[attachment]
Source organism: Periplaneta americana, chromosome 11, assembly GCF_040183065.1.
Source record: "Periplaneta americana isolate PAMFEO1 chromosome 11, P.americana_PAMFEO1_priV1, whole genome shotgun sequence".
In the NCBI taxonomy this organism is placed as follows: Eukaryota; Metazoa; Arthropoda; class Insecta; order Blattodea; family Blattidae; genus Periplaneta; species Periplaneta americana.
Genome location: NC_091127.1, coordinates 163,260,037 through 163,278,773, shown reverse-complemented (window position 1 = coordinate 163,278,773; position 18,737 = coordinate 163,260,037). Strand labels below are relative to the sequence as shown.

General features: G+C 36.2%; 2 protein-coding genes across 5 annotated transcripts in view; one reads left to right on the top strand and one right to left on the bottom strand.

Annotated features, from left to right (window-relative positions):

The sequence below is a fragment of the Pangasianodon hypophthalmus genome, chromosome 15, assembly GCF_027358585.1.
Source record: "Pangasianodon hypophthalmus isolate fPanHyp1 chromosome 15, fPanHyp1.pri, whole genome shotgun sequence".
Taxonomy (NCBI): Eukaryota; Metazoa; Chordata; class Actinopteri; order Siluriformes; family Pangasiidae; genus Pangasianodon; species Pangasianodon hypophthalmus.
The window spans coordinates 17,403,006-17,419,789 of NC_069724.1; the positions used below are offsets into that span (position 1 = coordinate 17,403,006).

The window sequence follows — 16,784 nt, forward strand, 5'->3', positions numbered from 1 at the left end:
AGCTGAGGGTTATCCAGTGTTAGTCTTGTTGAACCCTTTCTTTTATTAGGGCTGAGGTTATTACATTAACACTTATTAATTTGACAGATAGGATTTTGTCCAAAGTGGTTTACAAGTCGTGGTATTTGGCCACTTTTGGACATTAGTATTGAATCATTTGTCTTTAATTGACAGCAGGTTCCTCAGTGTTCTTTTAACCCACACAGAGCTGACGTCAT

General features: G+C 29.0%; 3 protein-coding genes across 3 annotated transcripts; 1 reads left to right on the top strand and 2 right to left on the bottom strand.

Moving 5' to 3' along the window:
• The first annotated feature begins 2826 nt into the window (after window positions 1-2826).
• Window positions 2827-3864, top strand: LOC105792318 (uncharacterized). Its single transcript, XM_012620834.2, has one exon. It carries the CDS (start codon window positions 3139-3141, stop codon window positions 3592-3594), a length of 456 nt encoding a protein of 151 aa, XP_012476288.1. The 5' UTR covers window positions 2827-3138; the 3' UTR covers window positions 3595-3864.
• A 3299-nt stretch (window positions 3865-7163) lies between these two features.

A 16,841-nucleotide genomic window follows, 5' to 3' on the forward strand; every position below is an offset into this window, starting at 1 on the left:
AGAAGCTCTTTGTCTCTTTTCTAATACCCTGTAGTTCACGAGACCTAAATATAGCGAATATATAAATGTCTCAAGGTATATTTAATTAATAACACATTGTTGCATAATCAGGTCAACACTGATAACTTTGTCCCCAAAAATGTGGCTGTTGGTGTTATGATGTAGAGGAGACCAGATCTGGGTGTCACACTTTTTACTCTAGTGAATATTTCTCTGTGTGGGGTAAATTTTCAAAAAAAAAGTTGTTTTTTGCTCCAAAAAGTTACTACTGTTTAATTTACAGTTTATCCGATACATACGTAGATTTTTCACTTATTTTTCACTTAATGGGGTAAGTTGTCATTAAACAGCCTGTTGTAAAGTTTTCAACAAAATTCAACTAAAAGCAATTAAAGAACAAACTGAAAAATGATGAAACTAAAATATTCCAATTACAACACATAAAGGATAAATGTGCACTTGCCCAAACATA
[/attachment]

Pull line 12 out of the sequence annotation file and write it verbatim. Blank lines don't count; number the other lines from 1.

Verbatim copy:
AGCTGAGGGTTATCCAGTGTTAGTCTTGTTGAACCCTTTCTTTTATTAGGGCTGAGGTTATTACATTAACACTTATTAATTTGACAGATAGGATTTTGTCCAAAGTGGTTTACAAGTCGTGGTATTTGGCCACTTTTGGACATTAGTATTGAATCATTTGTCTTTAATTGACAGCAGGTTCCTCAGTGTTCTTTTAACCCACACAGAGCTGACGTCAT